Returning, finally, to the original ½ inch three-track stereo elements that had only recently come to light in London, Intrada are, at long last, able to bring us the full score, as written by Goldsmith, in chronological order and properly encoded – unlike the original album presentation from the label and, later, from Varese Sarabande (who used that same CD as their master), which weren’t, due to the incorrect Dolby noise reduction of the ¼ inch masters. The original edits, complete with full intros, fade-outs and note sustains and all in film-order is only available now for the first time. The score was integral to the success of Intrada and one of the stepping stones that took them to greater glories, so you can appreciate how much of a labour of love this release is to them, and such a treasure of powerhouse film music to us.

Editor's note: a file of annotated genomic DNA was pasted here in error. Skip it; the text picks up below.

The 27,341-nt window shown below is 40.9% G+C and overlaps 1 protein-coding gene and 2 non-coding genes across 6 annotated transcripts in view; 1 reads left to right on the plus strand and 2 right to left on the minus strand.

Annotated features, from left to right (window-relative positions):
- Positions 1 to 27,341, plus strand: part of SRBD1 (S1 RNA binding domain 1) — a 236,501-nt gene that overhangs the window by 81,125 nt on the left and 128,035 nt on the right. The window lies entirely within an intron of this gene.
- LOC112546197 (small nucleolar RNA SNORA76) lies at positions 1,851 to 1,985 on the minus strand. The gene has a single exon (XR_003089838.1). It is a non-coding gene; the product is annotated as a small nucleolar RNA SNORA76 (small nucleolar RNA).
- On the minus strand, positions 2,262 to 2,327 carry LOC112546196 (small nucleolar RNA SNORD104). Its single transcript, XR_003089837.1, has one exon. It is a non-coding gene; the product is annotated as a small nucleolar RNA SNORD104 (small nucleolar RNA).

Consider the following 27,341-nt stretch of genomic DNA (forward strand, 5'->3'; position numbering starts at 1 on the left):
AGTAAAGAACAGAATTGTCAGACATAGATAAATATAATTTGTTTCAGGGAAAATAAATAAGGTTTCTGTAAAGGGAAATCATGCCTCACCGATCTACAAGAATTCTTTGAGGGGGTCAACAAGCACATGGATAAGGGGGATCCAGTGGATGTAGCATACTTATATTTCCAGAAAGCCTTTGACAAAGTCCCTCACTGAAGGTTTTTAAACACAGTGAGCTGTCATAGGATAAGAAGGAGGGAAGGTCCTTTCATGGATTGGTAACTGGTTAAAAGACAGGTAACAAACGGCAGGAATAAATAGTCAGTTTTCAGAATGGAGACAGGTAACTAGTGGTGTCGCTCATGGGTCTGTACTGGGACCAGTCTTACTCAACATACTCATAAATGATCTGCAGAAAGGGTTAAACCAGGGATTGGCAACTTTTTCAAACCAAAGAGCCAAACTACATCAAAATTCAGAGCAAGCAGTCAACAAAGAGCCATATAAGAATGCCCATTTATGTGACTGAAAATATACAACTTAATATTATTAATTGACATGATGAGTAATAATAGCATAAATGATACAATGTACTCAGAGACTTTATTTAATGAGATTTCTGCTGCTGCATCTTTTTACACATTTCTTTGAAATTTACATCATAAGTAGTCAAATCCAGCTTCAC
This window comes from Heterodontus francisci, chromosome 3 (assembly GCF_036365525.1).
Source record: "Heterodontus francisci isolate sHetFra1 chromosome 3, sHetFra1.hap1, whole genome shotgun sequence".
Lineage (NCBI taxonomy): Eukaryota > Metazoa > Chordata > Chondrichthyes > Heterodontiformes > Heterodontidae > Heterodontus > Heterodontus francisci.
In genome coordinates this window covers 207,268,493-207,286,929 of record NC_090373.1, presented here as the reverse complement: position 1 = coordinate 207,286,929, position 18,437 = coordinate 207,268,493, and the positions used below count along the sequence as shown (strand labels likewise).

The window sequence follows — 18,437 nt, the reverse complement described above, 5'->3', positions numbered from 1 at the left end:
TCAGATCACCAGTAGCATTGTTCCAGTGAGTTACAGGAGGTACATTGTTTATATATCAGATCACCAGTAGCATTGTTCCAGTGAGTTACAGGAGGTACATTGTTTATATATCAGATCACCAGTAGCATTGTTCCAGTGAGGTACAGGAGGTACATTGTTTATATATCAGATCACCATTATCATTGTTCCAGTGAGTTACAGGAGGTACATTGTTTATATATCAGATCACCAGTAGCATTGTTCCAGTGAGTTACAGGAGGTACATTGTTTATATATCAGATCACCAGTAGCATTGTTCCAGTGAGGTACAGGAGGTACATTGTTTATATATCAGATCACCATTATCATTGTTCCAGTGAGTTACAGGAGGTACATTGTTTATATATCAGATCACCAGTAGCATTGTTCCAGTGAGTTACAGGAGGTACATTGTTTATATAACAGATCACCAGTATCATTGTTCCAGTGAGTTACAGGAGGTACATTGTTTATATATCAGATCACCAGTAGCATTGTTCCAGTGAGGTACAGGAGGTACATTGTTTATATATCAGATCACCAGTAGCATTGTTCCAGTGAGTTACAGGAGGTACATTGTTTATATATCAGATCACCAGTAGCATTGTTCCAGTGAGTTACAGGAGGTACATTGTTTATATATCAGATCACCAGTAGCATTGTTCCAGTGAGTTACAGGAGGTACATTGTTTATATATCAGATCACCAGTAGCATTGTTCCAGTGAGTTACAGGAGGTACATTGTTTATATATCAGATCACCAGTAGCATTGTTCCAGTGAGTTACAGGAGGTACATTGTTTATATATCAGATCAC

The score for First Blood is not as big or as knowingly elaborate as either of the two more exotically dynamic sequels that Goldsmith fashioned. It feels smaller, more raw and jolting which, in the grand scheme of Rambo's trajectory, is only fitting. This is back home, and the enemy are his own people. This is a fight that shouldn't be happening. Goldsmith's music for First Blood reflects the anger and the fear, the guilt and the reflection of a confrontation that between two men who should both know better and about attitudes that have been created and honed over time until the humanity and understanding that they once shared has been either eroded or simply masked-over with war-paint. Thus, the dichotomy of Rambo, the series, is borne-out in the music – warrior and victim at once. Goldsmith had composed for outdoor adventures before – Planet Of The Apes, Capricorn One, The Wind And The Lion - and he would go on to explore the realms of such physically and emotionally draining yarns again in The Edge (a particularly incredible score, this one), The River Wild, The Ghost And The Darkness and The 13th Warrior, but it is still First Blood that feels the most primal and insistent.